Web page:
Easy Decimal Multiplying: Count Them!

Contributor: Briana Pincherri. Lesson ID: 11353

Uh oh! You have to multiply decimal numbers, but the decimal points don't line up! Don't panic. It's easy! Learn how to place decimals in your product!

categories

Arithmetic, Integers/Rational Numbers and Operations

subject
Math
learning style
Visual
personality style
Lion, Otter
Intermediate (3-5)
Lesson Type
Quick Query

Lesson Plan - Get It!

Audio:
• What do the following items have in common?

Each of these was used to solve arithmetic problems before calculators were invented!

• How would you set up and solve the problem 1.23 x 45.6 without a calculator?

Drop that abacus and learn how to do it yourself with pen and paper!

When you multiply decimals, you may assume that you would line up the decimal points and bring them right down in the same location in your answer.

However, if you did this, you would be INCORRECT!

That logic works perfectly for adding and subtracting decimals, but it isn't needed when multiplying them.

• So, what do you do?

Well, take a look!

When you are multiplying decimals, follow these steps.

1. Rewrite the problem vertically and multiply like normal. Ignore the decimal points.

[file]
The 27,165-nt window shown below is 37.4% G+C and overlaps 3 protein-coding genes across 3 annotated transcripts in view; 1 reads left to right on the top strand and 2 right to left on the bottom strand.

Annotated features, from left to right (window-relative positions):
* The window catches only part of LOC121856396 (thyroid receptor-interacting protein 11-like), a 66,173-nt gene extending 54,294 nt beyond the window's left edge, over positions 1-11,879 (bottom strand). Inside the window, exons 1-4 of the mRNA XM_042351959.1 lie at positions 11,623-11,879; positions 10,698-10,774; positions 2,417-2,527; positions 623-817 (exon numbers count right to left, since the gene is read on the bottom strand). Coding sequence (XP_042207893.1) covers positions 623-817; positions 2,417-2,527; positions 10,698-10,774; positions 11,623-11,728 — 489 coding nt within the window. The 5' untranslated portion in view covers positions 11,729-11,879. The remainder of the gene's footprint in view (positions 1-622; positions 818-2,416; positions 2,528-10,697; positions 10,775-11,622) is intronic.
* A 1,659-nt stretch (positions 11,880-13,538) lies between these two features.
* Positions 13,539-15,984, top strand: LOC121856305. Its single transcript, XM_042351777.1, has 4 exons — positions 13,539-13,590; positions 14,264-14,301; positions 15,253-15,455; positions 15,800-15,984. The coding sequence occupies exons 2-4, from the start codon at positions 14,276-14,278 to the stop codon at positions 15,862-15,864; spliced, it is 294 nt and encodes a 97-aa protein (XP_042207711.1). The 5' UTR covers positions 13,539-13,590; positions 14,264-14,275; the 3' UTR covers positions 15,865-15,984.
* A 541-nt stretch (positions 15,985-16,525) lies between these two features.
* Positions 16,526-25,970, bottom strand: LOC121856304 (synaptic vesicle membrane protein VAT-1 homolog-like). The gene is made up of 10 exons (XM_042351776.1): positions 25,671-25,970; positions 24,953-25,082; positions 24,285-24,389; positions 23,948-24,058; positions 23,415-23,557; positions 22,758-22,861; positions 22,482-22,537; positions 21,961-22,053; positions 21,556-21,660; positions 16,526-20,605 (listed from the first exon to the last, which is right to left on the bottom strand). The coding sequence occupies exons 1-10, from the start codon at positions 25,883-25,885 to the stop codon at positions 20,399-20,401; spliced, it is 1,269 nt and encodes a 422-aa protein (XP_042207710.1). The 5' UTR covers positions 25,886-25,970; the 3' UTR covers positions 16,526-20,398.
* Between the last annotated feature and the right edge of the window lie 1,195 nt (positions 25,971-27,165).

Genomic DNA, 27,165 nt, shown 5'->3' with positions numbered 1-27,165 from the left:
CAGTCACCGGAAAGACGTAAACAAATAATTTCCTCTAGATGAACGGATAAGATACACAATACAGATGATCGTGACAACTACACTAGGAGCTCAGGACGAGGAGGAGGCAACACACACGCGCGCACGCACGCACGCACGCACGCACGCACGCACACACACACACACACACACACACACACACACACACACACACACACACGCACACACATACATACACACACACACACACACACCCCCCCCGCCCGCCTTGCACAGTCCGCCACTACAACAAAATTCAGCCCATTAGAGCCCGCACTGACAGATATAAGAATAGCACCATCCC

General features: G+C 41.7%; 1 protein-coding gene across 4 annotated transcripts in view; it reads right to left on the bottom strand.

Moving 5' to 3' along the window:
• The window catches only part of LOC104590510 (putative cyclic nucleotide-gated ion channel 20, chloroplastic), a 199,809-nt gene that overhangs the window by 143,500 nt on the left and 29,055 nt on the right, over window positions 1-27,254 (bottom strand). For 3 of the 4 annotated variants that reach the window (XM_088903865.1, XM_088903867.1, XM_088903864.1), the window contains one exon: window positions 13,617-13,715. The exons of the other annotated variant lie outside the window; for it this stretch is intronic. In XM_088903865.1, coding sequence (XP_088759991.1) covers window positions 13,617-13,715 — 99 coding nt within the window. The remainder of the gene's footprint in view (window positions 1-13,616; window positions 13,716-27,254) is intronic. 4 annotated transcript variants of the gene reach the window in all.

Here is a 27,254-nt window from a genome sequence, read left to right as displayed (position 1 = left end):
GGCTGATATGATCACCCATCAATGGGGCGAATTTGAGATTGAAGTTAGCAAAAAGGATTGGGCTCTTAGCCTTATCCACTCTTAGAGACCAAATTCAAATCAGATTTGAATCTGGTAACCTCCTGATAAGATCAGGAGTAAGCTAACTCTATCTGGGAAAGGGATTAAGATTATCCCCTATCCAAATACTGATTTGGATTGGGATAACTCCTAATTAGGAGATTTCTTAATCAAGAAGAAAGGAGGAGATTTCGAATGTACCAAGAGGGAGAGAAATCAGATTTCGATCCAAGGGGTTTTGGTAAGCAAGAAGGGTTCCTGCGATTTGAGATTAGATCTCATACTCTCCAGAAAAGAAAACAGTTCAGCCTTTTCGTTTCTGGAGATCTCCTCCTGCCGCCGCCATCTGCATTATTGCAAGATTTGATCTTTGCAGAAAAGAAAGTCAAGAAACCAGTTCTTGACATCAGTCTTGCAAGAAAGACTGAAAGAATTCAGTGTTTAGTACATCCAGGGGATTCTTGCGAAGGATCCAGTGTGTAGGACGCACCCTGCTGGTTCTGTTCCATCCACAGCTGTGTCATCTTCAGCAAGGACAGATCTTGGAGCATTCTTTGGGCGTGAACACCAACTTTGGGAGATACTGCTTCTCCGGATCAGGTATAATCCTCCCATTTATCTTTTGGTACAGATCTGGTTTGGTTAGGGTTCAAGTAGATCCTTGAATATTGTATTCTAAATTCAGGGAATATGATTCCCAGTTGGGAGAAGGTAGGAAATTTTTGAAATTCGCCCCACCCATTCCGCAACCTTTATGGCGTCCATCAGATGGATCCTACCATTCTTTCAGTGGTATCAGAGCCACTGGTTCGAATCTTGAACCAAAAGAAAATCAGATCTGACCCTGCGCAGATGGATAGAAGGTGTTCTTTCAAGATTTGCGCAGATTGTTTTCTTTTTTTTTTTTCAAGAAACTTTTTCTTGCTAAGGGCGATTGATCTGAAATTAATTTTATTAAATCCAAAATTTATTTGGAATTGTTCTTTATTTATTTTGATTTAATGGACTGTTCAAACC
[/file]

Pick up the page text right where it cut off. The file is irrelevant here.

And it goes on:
1. Count how many numbers were behind each decimal in the problem to start.
1. Make sure the product has the same amount of numbers behind the decimal as the sum of numbers behind decimals in the problem.

NOTE: When you rewrite the problem vertically (on top of each other), you should put the number with the most digits on top. Remember, the decimals DO NOT have to line up!

Example

2.2 x 1.12

 1 . 1 2 ← Number with more digits goes on top. x 2 . 2 2 2 4 + 2 2 4 0 2 4 6 4 2 . 4 6 4 Count how many numbers are behind the decimal in the problem. There are 3, so move the decimal over 3 places in the answer.

As you can see in the above example when you rewrite the problem to multiply, you put the number with more digits (the longer number) on top. Then, you can ignore the decimal(s) and multiply like you know how.

Once you get to your answer, you must decide where the decimal should go.

To figure it out, count how many digits were behind the decimal in the original problem. You will move your decimal place over that many spots in your answer.

DONE!

Continue to the Got It? section to take a further look and complete some practice problems!

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